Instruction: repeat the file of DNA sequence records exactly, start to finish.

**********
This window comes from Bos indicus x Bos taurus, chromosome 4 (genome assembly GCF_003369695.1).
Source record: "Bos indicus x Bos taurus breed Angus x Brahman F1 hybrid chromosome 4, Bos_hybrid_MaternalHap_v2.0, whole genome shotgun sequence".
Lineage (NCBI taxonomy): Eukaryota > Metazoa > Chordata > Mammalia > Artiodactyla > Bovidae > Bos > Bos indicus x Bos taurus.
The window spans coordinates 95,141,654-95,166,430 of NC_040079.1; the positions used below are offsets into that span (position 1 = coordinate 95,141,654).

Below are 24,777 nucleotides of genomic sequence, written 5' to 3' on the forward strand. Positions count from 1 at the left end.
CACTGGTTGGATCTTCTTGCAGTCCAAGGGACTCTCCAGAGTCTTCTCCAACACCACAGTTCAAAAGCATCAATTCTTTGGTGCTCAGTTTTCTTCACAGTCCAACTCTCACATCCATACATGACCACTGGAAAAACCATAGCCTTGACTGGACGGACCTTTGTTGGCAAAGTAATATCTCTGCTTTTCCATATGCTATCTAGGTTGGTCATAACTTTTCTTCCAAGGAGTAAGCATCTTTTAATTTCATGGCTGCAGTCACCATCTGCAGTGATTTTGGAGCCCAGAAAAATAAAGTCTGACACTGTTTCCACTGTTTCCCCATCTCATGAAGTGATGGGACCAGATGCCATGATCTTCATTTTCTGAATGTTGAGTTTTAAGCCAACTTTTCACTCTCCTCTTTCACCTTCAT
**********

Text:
This window comes from Bos indicus x Bos taurus, chromosome 4 (genome assembly GCF_003369695.1).
Source record: "Bos indicus x Bos taurus breed Angus x Brahman F1 hybrid chromosome 4, Bos_hybrid_MaternalHap_v2.0, whole genome shotgun sequence".
Lineage (NCBI taxonomy): Eukaryota > Metazoa > Chordata > Mammalia > Artiodactyla > Bovidae > Bos > Bos indicus x Bos taurus.
The window spans coordinates 95,141,654-95,166,430 of NC_040079.1; the positions used below are offsets into that span (position 1 = coordinate 95,141,654).

Below are 24,777 nucleotides of genomic sequence, written 5' to 3' on the forward strand. Positions count from 1 at the left end.
CACTGGTTGGATCTTCTTGCAGTCCAAGGGACTCTCCAGAGTCTTCTCCAACACCACAGTTCAAAAGCATCAATTCTTTGGTGCTCAGTTTTCTTCACAGTCCAACTCTCACATCCATACATGACCACTGGAAAAACCATAGCCTTGACTGGACGGACCTTTGTTGGCAAAGTAATATCTCTGCTTTTCCATATGCTATCTAGGTTGGTCATAACTTTTCTTCCAAGGAGTAAGCATCTTTTAATTTCATGGCTGCAGTCACCATCTGCAGTGATTTTGGAGCCCAGAAAAATAAAGTCTGACACTGTTTCCACTGTTTCCCCATCTCATGAAGTGATGGGACCAGATGCCATGATCTTCATTTTCTGAATGTTGAGTTTTAAGCCAACTTTTCACTCTCCTCTTTCACCTTCAT